Spotlight Profile: Kay Rowberg

Bringing the Lab to Learners

Kay Rowberg, Associate Professor of Chemistry

September 16, 2020


While it’s challenging to adapt any course for remote learning, the tactile nature of labwork ensures that extra planning is necessary when shifting these hands-on studies to the digital space.

PNW Associate Professor of Chemistry Kathryn (Kay) Rowberg got the process started early by testing various remote teaching techniques during the summer 2020 semester. Her goal was to design her courses so students can engage wherever they are.

“It’s crucial for students to get high-quality online instruction for laboratory techniques,” she said. “I am grateful to software developers who worked in overdrive to get excellent instructional materials online.”

It’s crucial for students to get high-quality online instruction for laboratory techniques.

Rowberg settled on the service Labflow for online lab assignments in her general chemistry courses. “In the past, students would complete a lab, hand the report in the following week and get the graded lab back the third week,” she said. “With Labflow, the students learn about the lab/techniques, complete the lab and get the graded lab back in one week. Obviously, with the short turnaround time, the material is still fresh in the student’s mind, which makes it easier to rework the report and succeed!”

Rowberg has taught at PNW since 1996. Before that, she taught for two years in Ethiopia and one year in Minnesota, building on an innate interest in the field. “Everyone in my large family has a degree in math or science, so it’s no surprise that I enjoyed all the science and math courses I took,” she said.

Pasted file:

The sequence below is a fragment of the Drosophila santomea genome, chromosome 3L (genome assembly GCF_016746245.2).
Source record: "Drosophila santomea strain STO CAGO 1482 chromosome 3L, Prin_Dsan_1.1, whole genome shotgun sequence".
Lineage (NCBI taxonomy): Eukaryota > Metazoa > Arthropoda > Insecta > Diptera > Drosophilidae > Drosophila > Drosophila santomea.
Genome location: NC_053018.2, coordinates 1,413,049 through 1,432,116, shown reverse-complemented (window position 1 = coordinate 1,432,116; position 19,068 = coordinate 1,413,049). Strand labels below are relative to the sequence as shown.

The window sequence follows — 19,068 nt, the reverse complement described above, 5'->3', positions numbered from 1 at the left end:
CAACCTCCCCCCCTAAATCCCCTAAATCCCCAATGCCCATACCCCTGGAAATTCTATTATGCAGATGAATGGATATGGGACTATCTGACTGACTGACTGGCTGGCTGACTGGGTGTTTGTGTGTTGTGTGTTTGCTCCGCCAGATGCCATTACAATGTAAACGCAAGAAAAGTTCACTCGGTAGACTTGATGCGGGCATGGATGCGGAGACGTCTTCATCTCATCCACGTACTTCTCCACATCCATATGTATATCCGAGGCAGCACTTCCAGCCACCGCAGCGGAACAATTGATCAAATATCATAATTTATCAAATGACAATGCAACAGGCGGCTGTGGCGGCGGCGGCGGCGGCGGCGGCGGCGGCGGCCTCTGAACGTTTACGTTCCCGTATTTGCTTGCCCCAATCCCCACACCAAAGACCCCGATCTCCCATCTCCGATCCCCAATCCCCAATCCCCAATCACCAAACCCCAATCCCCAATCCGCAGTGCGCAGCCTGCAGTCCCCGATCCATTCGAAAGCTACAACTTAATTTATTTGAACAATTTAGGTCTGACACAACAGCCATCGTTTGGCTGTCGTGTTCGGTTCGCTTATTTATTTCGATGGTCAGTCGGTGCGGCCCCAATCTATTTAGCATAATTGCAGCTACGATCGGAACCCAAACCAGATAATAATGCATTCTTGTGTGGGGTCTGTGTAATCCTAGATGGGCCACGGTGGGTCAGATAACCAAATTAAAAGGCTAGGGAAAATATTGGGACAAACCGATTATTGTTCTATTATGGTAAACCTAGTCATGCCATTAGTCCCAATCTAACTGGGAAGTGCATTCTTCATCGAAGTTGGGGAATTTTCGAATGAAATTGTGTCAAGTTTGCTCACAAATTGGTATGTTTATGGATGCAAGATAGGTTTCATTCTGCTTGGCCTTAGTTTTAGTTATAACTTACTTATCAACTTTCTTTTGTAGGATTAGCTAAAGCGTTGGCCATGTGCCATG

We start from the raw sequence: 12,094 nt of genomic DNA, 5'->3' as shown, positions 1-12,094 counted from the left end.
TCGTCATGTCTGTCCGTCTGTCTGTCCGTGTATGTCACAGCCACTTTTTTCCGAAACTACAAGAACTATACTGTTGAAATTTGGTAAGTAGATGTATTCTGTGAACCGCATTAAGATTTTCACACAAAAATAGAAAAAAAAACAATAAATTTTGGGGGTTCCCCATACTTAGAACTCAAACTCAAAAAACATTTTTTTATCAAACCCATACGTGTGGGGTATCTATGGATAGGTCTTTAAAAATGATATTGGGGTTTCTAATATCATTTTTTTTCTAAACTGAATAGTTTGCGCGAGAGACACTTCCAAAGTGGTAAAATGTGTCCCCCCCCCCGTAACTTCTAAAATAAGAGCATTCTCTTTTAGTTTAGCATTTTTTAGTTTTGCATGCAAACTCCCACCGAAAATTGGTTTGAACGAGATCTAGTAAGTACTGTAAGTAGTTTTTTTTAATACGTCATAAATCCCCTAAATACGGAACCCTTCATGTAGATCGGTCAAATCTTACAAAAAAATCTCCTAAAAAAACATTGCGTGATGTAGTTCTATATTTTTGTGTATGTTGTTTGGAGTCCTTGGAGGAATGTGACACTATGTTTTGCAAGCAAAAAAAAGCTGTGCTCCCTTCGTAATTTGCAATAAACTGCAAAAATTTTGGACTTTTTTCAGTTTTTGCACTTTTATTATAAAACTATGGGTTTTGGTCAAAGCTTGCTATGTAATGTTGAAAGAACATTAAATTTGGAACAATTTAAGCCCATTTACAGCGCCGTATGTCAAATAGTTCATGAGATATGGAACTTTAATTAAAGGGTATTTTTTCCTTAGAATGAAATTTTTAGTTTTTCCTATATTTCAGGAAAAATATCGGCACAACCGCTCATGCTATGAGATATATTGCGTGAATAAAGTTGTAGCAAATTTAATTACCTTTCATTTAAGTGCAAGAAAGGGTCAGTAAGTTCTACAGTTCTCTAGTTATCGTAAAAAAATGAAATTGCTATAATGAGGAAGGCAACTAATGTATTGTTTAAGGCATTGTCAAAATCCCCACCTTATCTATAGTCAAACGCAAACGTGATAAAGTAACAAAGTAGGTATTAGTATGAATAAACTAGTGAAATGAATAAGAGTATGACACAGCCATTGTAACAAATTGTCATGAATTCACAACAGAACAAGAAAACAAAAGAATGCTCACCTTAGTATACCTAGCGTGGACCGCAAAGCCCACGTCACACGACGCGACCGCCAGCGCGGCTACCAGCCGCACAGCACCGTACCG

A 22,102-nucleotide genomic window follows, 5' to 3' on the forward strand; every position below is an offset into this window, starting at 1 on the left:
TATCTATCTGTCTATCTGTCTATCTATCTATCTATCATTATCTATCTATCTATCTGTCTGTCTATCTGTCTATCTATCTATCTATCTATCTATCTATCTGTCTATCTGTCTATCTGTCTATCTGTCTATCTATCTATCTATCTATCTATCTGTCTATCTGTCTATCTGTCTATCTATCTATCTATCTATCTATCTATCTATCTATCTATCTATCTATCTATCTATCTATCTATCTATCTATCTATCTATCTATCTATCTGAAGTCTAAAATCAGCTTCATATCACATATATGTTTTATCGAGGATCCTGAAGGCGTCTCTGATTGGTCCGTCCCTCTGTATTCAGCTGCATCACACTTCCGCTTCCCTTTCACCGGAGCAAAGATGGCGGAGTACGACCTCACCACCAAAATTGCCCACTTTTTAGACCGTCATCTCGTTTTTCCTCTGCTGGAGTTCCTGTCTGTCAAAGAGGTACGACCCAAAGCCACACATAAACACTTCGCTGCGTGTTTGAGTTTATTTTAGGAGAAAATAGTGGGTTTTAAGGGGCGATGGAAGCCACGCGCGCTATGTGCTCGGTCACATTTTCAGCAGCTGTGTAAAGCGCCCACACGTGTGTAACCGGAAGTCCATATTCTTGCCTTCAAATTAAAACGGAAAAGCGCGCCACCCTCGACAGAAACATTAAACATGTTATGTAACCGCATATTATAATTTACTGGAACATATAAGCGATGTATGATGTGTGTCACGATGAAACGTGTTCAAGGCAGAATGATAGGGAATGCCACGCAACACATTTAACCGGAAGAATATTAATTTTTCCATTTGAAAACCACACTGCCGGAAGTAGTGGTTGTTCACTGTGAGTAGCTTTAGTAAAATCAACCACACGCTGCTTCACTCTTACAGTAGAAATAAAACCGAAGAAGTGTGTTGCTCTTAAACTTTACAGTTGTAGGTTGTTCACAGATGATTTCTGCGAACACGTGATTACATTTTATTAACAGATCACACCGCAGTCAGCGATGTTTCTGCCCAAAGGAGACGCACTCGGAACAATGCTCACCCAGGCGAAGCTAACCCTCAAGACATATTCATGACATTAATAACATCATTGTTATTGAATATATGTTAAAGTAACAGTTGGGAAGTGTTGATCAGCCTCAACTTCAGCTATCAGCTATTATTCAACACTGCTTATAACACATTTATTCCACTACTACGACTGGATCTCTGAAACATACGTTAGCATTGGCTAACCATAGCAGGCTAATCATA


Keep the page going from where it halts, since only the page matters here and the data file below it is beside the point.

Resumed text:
Her interests aren’t limited to math and science. Rowberg has served as the faculty advisor and member of the Invisible Strings orchestra club at PNW. She also recently enjoyed a sabbatical at the Freer Gallery of Art, analyzing the pigments on a 13th century Japanese scroll, an experience she plans to incorporate into her courses.

“This is the new normal, and I don’t mean COVID-19—I mean innovation,” she stated. “I want to find or create material that draws students in like a good movie or book so that they want to put time into the course.”

This is the new normal, and I don't mean COVID-19—I mean innovation.

In terms of student success, Rowberg values open communication in her classes. Early in the semester, she reaches out to students who haven’t completed course material, asking how she can help.

“I think students are surprised to have an instructor personally interested in them getting off to a good start. That’s crucial online,” she said.

Indeed, Rowberg’s favorite aspect of her profession is interacting with students. “In what other career would I get to guide students along a path to achieve their goals and dreams?” she concluded. “Showing students how chemistry can explain so many fascinating phenomena they see but didn’t understand keeps the semesters lively and fun for me.”

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